A year ago, I didn’t take my diabetes in a way I should have and only did the basics of what I thought I needed to. The only bits I stuck to was not to drink the sugar drinks and doing my insulin every day. I coasted on by.
That was until I woke up one morning after moving the living room furniture around till 3am. During this time, I went low and only ate a candy bar to bring my sugars back up. I woke up the next morning, talking randomness to my wife, Kerrie, and not making much sense. She rushed downstairs to get my low kit (glucose gel and biscuits). For some reason, I followed her down the stairs and tripped on the last step. Kerrie grabs my glucose gel and tries to get me to take it but I’m refusing. I start taking the gel, but before I’ve had it all, I started to convulse and have a seizure.
Kerrie panics and gets on the phone to 999 trying to keep her cool but in hysterics. Rushing next door, Kerrie grabs our neighbour for help. Once Kerrie gives him the phone to talk to 999 while she calls my mum to tell her what’s happening. My mum immediately rushes to our place.
The first response comes round and does a blood test. It comes out 6.5, a perfect reading. He’s not convinced it’s not related to my diabetes so calls for an ambulance to pick me up.
Once I am at the hospital I start to gain some conscious as I’m about to prep for the CT scan with Kerrie and my mum both looking down on me. I ask in a haze what’s happened and my mum says, keeping her composure together, says “You’ve had a fit”. My first response to that was “Is it my diabetes?”
“No, they think you had a seizure.” My mum says
I zone out again until we get to the ward. The doctors want me in for observations as they believe it’s neurological. Once I had some food I become myself again. I tell Kerrie and my mum about the night before, saying I went low and didn’t do much. I also recall back to them that I may have done double dosage of my night-time insulin. Either way, the doctors stand by their diagnosis of a neurological issue. Kerrie and my mum head back to our place to get me a few bits as I’m supposed to stay the night.
After a few minutes in a ward with old men making weird noises, I decided I want to discharge myself and go home. Knowing in myself that it’s diabetes. Being able to see and think straight after the sandwich being a giveaway.
The doctors let me leave, they had no choice in the matter.
The event itself was traumatic, not only for me but more so for both Kerrie and my mum, and the rest of my family. For me, the issue laid in this doubt that was it diabetes, or was it neurological?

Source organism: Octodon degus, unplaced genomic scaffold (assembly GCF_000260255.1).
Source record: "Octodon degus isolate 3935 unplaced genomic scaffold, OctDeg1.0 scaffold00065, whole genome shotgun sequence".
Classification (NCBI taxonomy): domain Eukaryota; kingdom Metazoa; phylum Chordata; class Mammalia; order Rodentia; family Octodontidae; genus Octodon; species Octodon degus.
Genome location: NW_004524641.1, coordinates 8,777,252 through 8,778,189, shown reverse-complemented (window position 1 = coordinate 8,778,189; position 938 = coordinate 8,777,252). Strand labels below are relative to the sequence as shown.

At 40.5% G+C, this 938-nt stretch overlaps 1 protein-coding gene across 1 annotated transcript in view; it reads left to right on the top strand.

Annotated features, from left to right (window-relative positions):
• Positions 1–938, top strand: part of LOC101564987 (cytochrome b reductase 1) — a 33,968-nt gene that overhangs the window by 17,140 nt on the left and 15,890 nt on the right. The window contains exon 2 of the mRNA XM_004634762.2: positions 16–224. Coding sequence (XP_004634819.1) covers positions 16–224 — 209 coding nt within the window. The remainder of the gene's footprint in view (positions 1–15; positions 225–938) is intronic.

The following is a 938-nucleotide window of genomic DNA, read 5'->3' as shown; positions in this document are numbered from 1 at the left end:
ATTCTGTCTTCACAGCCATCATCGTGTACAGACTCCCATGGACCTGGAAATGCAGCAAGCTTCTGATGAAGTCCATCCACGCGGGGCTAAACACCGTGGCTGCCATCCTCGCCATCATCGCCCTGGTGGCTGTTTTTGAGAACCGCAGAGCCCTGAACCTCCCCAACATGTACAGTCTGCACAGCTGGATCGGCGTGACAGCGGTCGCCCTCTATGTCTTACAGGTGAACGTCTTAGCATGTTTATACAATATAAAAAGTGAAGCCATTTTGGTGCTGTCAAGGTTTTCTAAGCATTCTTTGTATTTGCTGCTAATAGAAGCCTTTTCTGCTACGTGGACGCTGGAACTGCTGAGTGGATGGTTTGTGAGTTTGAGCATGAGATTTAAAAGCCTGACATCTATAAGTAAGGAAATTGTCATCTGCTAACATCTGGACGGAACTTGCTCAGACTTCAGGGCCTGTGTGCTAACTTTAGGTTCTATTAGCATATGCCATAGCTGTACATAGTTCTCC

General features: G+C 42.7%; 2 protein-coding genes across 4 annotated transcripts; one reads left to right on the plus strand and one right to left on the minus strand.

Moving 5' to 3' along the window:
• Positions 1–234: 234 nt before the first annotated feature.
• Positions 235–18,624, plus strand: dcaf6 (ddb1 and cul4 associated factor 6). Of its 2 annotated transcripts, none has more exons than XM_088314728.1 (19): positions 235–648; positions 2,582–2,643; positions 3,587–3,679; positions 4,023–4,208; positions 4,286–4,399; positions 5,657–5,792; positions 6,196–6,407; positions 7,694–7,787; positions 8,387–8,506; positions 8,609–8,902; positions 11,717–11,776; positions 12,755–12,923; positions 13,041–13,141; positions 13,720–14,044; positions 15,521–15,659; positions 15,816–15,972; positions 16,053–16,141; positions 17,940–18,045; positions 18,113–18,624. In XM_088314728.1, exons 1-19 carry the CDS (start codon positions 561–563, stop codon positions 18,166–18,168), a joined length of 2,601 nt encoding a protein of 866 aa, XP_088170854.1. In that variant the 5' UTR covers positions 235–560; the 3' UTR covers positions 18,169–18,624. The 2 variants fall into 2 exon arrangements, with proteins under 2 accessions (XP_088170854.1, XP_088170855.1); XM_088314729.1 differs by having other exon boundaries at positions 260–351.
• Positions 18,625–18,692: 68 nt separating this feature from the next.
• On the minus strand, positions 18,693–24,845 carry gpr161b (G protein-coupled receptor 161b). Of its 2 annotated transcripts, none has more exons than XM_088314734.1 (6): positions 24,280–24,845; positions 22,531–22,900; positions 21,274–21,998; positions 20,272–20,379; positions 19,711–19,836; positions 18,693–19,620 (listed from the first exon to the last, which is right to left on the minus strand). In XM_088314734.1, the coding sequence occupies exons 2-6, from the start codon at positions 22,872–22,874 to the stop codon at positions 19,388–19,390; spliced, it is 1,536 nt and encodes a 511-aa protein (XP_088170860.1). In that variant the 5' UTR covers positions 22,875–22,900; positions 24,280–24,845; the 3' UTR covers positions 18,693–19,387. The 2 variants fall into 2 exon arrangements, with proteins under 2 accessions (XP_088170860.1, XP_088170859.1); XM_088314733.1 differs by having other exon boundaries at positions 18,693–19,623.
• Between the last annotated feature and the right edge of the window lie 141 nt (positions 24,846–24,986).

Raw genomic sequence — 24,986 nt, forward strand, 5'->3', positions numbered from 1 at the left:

You see, I didn’t do much blood tests. There’s no long-term analysis of what my readings are other than before I drive. I needed something before and after I ate, and likewise around going to bed and waking up. Plus, there a history with me and possible related neurological issues from when I was a kid.
I had to go for some tests and consultations. The brain MRI was scary, but the brain wave scan was the scariest. See, it’s common to have a seizure during the test, and you sign a waiver saying the risk involved are high. If I did have a seizure during the test, it would confirm there and then it was neurological. My life would have to change. Working on a computer and playing video games would be off the cards. I may never go to a gig again due to flashing lights.
Luckily I was fine, despite how much strain of having a strobe light go off like a rave in your eyes.
I passed all the test. My final consultancy I got told it was likely to be diabetes. The doctor even mentioned Occam’s Razor, which made me smile!
But the fact was there, my carelessness put unnecessary stress and worry on my family. Especially Kerrie.
As I had a seizure, I lost my driving license. For the past 51 weeks Kerrie has driven me everywhere I needed to go if I couldn’t get public transport. I am the one who does all the driving, especially when we take Enni, our dog (read, child), places. But as Kerrie is doing 100% of the driving now, seven days a week it tires her. Kerrie has her own medical issues to worry about and sometimes that impairs her ability to drive.
It’s put a strain on friendships for us. Luckily we have amazing friends who have been understanding and kind towards us. More than any people should ever need too.
There are lots of takeaways from this experience for me. The important for me is having a reality check in that my diabetes does, and will, affect my life in such a massive way. But if I keep on top of it then I can limit problems occurring.
Kerrie and I have learnt lots from these past 51 weeks about diabetes. One of the cool things is carb counting. We now can look at food and give it a value that will tell me how much insulin I need to do. This gives me such amazing control and alleviates the risk of going low.
No matter what, my diabetes isn’t going away. Even if I chose to ignore it, diabetes will be there. It’s not only me it will affect, but those around me who I interact with. The consequences of my actions will affect anybody who relies on me, or I rely on, and who cares about me.
Diabetes isn’t about me, but it’s about everybody; I’m the epicentre of it all. Once I learnt that, I could accept what I need to do now to keep it under control.
I do hate having it and sometimes it does depress me, something that is common in diabetics. At the same time, it means I’m forced to keep healthy and look after myself. I do have a shorter lifespan than the average person, but I don’t have to accept that, I have to accept I am a diabetic.
By the way, as of yesterday, I am legally allowed to drive again now. I cannot be happier right now!
If you’re not following already, I’m posting my daily photos on Instagram and Twitter. This is all in aid to give an insight into an invisible condition. Find out more on my post Blue November for Diabetes